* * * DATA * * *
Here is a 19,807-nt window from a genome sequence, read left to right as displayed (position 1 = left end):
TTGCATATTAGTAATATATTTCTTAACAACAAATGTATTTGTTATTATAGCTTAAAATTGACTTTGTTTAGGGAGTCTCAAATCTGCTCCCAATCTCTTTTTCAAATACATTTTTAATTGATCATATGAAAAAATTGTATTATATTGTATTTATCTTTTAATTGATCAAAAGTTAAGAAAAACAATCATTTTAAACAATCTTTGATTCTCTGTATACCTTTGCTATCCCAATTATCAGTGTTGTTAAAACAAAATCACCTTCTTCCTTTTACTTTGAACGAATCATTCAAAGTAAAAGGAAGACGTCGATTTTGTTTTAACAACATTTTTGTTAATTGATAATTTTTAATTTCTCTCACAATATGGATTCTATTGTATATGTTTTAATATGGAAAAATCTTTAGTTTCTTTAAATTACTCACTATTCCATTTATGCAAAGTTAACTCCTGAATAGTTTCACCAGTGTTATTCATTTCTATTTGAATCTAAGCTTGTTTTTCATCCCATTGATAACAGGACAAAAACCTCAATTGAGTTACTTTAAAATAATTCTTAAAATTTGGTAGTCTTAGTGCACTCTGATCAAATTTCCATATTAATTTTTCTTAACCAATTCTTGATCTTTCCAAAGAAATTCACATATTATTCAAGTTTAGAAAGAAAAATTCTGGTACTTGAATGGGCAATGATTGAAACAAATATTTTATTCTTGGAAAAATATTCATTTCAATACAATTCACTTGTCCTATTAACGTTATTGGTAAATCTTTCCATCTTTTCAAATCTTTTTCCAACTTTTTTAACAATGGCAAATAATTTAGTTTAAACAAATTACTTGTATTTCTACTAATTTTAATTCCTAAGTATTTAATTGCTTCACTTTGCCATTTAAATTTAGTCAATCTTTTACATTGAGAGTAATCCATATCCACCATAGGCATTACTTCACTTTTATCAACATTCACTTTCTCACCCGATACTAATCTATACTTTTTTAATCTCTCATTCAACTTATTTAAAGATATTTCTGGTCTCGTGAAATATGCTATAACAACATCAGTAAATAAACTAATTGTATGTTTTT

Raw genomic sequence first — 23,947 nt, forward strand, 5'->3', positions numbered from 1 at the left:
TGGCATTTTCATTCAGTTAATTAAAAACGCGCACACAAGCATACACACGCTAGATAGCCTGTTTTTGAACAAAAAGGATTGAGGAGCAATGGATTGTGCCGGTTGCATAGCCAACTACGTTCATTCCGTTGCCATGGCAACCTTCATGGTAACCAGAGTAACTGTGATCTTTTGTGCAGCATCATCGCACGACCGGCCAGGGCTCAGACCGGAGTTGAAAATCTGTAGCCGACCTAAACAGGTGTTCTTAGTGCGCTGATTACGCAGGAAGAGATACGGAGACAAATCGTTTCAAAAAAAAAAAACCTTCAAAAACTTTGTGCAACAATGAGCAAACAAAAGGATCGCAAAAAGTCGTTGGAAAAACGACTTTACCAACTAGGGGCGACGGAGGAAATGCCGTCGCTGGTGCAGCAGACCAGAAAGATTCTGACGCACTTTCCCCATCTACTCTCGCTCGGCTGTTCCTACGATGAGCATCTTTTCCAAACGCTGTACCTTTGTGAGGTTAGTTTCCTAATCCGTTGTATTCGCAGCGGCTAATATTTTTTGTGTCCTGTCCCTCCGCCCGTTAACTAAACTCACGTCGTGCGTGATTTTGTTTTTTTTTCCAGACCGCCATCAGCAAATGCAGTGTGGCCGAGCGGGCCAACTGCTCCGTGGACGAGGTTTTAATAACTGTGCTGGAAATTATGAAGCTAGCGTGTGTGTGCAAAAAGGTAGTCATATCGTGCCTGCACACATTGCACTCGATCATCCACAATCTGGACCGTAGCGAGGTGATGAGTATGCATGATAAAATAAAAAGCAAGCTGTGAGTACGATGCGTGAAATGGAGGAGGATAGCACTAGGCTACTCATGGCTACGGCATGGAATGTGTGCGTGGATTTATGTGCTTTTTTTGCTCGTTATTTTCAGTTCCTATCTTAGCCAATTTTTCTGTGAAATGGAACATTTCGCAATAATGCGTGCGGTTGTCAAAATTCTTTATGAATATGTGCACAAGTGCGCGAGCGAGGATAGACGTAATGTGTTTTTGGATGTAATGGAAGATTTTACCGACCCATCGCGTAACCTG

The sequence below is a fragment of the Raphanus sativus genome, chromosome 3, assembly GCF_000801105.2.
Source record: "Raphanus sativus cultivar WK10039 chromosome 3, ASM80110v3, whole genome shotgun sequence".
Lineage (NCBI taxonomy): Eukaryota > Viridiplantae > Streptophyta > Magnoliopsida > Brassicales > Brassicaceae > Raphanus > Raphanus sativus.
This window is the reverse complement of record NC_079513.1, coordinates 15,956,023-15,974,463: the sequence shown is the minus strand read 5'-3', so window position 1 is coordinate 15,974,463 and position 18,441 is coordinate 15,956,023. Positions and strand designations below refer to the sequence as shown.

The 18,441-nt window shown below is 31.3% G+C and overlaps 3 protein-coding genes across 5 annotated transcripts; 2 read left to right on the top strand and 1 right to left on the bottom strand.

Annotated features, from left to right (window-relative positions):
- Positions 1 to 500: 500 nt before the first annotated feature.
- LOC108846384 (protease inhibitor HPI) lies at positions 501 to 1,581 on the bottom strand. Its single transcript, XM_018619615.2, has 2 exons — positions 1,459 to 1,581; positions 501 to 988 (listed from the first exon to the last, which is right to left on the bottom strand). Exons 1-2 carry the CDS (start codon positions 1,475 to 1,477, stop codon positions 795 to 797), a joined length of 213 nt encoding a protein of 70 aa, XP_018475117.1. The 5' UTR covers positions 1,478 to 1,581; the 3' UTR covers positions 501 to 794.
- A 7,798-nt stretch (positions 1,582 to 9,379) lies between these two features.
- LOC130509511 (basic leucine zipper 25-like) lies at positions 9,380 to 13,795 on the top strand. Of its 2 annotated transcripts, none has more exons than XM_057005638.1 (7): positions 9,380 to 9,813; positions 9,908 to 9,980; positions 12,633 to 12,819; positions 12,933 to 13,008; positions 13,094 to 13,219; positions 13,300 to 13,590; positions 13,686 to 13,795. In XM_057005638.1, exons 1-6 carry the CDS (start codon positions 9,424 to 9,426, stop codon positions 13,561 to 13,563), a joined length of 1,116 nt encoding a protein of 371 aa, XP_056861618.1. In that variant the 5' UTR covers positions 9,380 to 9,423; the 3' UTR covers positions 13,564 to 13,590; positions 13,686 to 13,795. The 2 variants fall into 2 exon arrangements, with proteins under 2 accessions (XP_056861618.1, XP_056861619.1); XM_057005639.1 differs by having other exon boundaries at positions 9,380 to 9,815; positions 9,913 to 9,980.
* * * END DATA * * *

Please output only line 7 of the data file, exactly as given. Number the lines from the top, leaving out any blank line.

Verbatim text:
Lineage (NCBI taxonomy): Eukaryota > Viridiplantae > Streptophyta > Magnoliopsida > Brassicales > Brassicaceae > Raphanus > Raphanus sativus.